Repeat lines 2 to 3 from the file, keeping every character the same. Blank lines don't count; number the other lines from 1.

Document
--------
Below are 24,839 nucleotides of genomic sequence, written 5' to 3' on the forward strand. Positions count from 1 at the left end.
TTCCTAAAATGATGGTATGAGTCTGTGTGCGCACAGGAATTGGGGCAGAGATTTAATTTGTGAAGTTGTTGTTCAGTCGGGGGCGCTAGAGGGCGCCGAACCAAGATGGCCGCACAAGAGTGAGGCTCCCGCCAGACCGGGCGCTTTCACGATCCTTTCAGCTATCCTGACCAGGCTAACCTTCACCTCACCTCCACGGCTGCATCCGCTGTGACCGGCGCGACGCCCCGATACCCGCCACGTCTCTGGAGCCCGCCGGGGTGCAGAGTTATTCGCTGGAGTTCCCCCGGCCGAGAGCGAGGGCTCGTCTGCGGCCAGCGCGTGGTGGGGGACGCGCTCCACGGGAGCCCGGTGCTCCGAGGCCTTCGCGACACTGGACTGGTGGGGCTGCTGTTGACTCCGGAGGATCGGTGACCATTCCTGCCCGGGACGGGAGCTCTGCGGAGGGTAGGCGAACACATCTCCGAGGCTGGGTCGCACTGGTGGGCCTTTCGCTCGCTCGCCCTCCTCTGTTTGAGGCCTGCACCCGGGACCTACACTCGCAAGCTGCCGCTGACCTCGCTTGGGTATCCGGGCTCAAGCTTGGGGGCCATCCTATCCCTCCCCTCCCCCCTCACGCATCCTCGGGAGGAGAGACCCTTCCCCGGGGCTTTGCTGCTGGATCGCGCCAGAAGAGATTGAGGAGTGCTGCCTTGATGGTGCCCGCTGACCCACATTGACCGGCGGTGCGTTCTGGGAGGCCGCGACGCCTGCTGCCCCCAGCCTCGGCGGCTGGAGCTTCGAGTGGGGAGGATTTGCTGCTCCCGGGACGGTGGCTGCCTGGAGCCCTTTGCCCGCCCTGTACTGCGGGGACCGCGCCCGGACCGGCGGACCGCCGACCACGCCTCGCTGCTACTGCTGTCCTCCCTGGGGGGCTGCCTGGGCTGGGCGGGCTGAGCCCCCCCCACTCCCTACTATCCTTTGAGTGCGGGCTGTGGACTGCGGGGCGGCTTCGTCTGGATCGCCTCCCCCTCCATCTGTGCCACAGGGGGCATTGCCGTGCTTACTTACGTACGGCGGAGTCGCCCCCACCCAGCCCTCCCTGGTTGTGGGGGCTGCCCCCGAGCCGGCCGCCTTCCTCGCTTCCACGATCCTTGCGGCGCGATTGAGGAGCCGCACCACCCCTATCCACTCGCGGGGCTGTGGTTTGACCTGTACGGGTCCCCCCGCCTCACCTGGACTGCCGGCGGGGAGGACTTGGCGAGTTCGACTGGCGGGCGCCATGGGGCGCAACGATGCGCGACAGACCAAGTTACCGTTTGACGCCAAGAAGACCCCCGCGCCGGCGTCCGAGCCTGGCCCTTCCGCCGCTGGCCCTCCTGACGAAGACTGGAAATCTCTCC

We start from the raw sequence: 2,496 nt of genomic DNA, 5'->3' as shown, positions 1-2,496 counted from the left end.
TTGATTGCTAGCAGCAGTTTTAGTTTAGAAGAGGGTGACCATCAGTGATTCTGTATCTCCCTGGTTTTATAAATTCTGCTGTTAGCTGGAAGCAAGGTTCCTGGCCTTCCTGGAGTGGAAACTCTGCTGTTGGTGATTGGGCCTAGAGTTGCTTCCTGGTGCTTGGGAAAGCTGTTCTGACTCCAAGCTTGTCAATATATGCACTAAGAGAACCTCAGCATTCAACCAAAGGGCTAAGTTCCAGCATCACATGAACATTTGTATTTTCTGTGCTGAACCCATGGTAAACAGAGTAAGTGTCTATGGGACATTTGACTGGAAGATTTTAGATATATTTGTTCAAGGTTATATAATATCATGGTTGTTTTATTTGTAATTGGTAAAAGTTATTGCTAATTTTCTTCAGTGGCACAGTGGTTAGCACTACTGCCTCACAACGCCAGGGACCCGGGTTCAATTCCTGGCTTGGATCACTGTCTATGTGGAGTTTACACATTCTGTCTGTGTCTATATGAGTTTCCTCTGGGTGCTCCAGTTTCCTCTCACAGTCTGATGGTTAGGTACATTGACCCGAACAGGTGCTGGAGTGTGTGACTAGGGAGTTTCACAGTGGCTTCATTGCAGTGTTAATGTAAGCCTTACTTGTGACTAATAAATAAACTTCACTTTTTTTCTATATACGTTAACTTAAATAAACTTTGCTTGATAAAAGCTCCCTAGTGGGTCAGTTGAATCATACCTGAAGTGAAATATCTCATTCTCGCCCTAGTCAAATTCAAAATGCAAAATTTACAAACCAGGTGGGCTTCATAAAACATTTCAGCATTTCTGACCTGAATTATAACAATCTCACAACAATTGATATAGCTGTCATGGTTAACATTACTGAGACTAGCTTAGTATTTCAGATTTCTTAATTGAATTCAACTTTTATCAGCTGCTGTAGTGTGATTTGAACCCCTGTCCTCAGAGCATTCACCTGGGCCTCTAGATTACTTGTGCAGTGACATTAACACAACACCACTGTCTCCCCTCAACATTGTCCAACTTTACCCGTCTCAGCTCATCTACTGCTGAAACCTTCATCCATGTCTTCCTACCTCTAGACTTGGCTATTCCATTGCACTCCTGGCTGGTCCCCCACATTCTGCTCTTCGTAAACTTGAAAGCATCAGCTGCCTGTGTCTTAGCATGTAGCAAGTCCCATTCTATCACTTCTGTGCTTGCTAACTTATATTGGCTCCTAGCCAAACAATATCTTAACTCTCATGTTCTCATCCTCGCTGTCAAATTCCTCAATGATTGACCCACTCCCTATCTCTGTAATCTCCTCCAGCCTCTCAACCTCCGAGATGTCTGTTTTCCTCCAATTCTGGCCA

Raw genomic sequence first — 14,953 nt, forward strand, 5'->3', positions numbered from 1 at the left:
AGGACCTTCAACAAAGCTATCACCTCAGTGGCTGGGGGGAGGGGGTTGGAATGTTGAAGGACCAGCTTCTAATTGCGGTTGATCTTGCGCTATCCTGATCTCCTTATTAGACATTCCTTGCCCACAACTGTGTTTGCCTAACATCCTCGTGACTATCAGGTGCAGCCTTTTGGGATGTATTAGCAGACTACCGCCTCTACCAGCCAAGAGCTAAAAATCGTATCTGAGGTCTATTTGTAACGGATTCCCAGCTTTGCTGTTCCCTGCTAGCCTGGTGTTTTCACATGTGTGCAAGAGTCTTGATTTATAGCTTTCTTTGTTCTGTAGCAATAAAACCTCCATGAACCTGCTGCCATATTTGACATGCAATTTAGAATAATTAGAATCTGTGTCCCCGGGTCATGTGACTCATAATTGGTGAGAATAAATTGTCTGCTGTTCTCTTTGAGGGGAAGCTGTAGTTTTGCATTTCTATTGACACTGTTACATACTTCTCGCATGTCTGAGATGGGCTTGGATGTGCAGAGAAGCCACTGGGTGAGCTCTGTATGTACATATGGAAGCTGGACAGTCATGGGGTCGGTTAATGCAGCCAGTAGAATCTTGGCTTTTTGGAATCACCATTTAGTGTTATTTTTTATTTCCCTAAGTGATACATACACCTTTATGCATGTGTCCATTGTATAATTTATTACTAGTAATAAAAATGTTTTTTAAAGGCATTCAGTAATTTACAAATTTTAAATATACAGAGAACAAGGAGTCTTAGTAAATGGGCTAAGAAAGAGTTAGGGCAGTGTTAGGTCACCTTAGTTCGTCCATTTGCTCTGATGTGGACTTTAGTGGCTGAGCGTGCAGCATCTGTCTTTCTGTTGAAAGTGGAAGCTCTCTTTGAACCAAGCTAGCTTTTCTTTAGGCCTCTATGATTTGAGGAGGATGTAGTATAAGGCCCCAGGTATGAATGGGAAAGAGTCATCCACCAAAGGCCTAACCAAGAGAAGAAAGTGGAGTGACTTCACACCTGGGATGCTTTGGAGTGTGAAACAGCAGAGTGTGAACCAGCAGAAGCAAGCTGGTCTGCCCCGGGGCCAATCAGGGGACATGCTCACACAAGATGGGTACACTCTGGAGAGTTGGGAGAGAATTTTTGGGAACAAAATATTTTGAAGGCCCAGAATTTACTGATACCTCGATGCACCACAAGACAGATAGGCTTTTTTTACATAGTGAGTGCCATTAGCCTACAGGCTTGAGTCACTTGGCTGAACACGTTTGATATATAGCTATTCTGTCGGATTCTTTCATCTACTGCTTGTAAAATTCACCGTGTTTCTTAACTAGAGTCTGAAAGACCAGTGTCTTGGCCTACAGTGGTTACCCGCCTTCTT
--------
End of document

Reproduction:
TTCCTAAAATGATGGTATGAGTCTGTGTGCGCACAGGAATTGGGGCAGAGATTTAATTTGTGAAGTTGTTGTTCAGTCGGGGGCGCTAGAGGGCGCCGAACCAAGATGGCCGCACAAGAGTGAGGCTCCCGCCAGACCGGGCGCTTTCACGATCCTTTCAGCTATCCTGACCAGGCTAACCTTCACCTCACCTCCACGGCTGCATCCGCTGTGACCGGCGCGACGCCCCGATACCCGCCACGTCTCTGGAGCCCGCCGGGGTGCAGAGTTATTCGCTGGAGTTCCCCCGGCCGAGAGCGAGGGCTCGTCTGCGGCCAGCGCGTGGTGGGGGACGCGCTCCACGGGAGCCCGGTGCTCCGAGGCCTTCGCGACACTGGACTGGTGGGGCTGCTGTTGACTCCGGAGGATCGGTGACCATTCCTGCCCGGGACGGGAGCTCTGCGGAGGGTAGGCGAACACATCTCCGAGGCTGGGTCGCACTGGTGGGCCTTTCGCTCGCTCGCCCTCCTCTGTTTGAGGCCTGCACCCGGGACCTACACTCGCAAGCTGCCGCTGACCTCGCTTGGGTATCCGGGCTCAAGCTTGGGGGCCATCCTATCCCTCCCCTCCCCCCTCACGCATCCTCGGGAGGAGAGACCCTTCCCCGGGGCTTTGCTGCTGGATCGCGCCAGAAGAGATTGAGGAGTGCTGCCTTGATGGTGCCCGCTGACCCACATTGACCGGCGGTGCGTTCTGGGAGGCCGCGACGCCTGCTGCCCCCAGCCTCGGCGGCTGGAGCTTCGAGTGGGGAGGATTTGCTGCTCCCGGGACGGTGGCTGCCTGGAGCCCTTTGCCCGCCCTGTACTGCGGGGACCGCGCCCGGACCGGCGGACCGCCGACCACGCCTCGCTGCTACTGCTGTCCTCCCTGGGGGGCTGCCTGGGCTGGGCGGGCTGAGCCCCCCCCACTCCCTACTATCCTTTGAGTGCGGGCTGTGGACTGCGGGGCGGCTTCGTCTGGATCGCCTCCCCCTCCATCTGTGCCACAGGGGGCATTGCCGTGCTTACTTACGTACGGCGGAGTCGCCCCCACCCAGCCCTCCCTGGTTGTGGGGGCTGCCCCCGAGCCGGCCGCCTTCCTCGCTTCCACGATCCTTGCGGCGCGATTGAGGAGCCGCACCACCCCTATCCACTCGCGGGGCTGTGGTTTGACCTGTACGGGTCCCCCCGCCTCACCTGGACTGCCGGCGGGGAGGACTTGGCGAGTTCGACTGGCGGGCGCCATGGGGCGCAACGATGCGCGACAGACCAAGTTACCGTTTGACGCCAAGAAGACCCCCGCGCCGGCGTCCGAGCCTGGCCCTTCCGCCGCTGGCCCTCCTGACGAAGACTGGAAATCTCTCC

We start from the raw sequence: 2,496 nt of genomic DNA, 5'->3' as shown, positions 1-2,496 counted from the left end.